The president and CEO of USA Gymnastics has resigned, months after an investigative report by The Indianapolis Star alleged that the organization ignored reports of sexual abuse by adults working in the sport, including coaches and a prominent doctor.
Steve Penny, who served as the group’s head for more than a decade, announced his resignation on Thursday.
In a statement, Penny did not apologize or admit any wrongdoing. He said he’s stepping aside “solely to support the best interests of USA Gymnastics.”
“It has been heartbreaking to learn of instances of abuse and it sickens me that young athletes would be exploited in such a manner,” he said.
The Indianapolis Star, which broke the story about allegations of widespread child sex abuse in the U.S. gymnastics world, reports that Penny “has been personally responsible for handling sexual abuse complaints since becoming president in 2005, according to his sworn testimony in a Georgia lawsuit.” It also notes that Penny “has grown the organization financially” in his tenure, and earned more than $600,000 in 2015.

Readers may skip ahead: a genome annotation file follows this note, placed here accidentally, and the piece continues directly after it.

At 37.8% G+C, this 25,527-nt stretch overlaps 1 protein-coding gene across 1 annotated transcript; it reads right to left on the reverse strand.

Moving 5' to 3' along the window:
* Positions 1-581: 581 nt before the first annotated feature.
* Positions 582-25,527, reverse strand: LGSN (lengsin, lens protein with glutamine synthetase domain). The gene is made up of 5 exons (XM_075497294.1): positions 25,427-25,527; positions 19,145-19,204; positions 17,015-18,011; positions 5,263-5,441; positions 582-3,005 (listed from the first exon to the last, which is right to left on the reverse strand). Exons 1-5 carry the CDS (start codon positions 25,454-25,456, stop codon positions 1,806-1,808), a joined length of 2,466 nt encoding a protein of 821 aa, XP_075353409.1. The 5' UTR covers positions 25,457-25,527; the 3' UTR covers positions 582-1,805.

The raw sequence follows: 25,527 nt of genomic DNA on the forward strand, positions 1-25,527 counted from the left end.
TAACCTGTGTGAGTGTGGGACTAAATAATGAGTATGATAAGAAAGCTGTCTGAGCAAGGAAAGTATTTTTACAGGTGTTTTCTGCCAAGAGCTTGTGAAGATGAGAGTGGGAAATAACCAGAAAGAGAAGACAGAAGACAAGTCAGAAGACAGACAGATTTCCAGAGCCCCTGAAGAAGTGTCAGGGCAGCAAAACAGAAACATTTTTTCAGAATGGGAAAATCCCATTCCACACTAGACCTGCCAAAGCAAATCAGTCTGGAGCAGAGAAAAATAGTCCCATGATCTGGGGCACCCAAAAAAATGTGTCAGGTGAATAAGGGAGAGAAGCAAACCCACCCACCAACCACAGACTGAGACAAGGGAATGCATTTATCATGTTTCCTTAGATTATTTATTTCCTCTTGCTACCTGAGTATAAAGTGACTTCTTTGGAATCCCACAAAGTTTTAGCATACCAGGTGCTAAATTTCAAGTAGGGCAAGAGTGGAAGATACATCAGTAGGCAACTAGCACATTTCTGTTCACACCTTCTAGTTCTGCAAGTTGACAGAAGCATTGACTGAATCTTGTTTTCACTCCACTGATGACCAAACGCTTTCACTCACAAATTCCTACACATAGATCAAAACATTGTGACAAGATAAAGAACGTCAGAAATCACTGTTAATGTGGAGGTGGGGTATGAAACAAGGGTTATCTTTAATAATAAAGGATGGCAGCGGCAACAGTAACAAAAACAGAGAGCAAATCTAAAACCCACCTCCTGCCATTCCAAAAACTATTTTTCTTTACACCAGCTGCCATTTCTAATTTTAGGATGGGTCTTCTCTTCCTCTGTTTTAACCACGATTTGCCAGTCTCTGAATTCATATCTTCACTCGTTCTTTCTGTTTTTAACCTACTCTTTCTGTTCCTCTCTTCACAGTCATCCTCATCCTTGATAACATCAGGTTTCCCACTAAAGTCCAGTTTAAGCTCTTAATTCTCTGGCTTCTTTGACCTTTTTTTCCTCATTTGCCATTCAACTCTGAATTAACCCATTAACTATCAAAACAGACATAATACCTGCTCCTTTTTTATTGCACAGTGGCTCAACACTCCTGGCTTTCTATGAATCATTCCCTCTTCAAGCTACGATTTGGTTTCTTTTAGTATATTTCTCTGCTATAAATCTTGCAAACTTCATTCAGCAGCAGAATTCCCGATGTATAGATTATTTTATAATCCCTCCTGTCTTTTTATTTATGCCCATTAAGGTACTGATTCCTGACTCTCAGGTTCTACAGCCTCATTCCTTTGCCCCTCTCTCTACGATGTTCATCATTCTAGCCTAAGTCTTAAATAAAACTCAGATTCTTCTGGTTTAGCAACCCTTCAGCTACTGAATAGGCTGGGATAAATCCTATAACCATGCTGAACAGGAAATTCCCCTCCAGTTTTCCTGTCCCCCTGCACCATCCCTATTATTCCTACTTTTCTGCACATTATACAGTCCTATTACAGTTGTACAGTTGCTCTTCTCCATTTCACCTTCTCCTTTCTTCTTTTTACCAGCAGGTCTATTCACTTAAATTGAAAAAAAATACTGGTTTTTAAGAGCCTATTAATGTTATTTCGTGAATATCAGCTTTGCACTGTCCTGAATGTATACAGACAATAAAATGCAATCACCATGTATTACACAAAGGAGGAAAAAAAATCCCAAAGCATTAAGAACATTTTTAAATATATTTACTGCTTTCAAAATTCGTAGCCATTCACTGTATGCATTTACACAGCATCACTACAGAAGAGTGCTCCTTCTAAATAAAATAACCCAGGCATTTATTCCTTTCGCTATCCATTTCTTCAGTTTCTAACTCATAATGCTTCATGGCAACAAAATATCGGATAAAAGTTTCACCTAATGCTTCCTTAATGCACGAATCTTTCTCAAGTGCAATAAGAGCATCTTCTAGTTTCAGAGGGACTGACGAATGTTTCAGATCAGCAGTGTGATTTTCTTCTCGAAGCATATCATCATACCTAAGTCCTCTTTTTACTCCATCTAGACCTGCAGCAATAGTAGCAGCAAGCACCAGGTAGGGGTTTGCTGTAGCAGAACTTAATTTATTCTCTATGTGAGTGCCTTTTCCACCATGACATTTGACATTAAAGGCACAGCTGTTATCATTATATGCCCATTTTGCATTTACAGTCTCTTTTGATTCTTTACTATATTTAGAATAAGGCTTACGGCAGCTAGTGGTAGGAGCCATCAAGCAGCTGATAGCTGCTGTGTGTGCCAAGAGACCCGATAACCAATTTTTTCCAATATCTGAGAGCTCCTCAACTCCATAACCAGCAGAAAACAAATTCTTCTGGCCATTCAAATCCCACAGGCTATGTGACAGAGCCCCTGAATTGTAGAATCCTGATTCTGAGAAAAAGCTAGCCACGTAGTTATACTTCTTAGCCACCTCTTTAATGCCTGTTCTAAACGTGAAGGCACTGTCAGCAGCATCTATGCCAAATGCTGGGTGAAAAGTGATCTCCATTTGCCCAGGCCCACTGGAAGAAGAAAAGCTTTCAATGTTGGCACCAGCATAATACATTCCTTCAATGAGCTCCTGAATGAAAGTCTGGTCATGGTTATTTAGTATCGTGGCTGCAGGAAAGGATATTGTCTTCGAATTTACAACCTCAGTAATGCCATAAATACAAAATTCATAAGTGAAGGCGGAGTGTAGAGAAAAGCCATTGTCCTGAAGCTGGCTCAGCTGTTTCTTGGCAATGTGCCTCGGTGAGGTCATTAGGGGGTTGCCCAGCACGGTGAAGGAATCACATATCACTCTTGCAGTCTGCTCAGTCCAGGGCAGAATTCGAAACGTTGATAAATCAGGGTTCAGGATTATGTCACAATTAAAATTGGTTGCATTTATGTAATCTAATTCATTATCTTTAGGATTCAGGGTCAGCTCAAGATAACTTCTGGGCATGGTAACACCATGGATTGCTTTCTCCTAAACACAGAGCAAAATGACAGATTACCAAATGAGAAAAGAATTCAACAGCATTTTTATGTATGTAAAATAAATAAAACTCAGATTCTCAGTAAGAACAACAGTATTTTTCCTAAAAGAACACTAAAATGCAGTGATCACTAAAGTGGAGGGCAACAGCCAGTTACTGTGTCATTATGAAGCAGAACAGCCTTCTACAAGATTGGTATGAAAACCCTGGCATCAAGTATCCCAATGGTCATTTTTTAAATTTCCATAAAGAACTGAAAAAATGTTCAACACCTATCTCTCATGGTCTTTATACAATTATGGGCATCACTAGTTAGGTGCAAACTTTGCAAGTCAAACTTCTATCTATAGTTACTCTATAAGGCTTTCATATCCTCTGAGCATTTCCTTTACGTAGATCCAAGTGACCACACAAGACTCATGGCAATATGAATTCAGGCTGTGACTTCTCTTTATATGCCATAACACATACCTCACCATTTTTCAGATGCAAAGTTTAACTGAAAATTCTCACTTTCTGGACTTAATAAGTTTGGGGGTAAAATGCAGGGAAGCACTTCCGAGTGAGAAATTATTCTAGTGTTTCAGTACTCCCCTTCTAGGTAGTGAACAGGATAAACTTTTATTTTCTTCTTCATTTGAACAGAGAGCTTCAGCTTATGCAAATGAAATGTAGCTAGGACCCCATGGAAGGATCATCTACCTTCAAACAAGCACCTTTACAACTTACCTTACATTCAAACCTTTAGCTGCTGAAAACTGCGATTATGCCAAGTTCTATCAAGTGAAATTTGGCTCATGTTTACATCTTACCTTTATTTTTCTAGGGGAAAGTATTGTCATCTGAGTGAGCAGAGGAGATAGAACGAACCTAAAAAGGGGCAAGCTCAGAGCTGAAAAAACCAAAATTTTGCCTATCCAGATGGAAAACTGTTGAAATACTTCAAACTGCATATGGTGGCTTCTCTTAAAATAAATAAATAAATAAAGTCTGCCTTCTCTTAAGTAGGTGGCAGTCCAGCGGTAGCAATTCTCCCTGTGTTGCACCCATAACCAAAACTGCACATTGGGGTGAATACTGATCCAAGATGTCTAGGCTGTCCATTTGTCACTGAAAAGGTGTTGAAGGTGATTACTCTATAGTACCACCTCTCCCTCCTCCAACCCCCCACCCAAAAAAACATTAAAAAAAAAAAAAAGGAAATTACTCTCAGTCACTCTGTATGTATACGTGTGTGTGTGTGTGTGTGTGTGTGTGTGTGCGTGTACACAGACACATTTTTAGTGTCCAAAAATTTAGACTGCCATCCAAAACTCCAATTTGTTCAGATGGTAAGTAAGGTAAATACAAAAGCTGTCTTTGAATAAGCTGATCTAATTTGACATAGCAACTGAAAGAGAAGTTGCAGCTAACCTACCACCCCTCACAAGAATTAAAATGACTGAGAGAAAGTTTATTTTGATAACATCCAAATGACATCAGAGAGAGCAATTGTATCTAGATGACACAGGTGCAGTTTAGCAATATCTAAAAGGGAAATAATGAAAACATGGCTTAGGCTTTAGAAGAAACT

Paul Parilla, the chairman of USA Gymnastics’ board of directors and the interim head of the organization, said the board believes Penny’s resignation “will help USA Gymnastics face its current challenges. … USA Gymnastics and the entire gymnastics community must work together to focus on keeping athletes safe.”
The organization is currently undergoing a review of its practices, in the wake of the explosive report from the Indianapolis Star.
As The Two-Way wrote in December, IndyStar journalists Tim Evans, Mark Alesia and Marisa Kwiatkowski reviewed hundreds of police and court documents and found that over two decades, at least 368 gymnasts alleged they were sexually assaulted or exploited by adults connected to the sport:
“[The journalists] reported that USA Gymnastics had ignored complaints and warnings about predatory coaches, and failed to report allegations to authorities.
“They now conclude that abusive coaches were ‘allowed to move from gym to gym’ — quietly fired from one gym before being hired at another. …
“They say it’s unclear from the records how many accusers and alleged abusers were USA Gymnastics members, ‘because the organization does not disclose that information,’ but that their research reveals widespread abuse across American gymnastics.”
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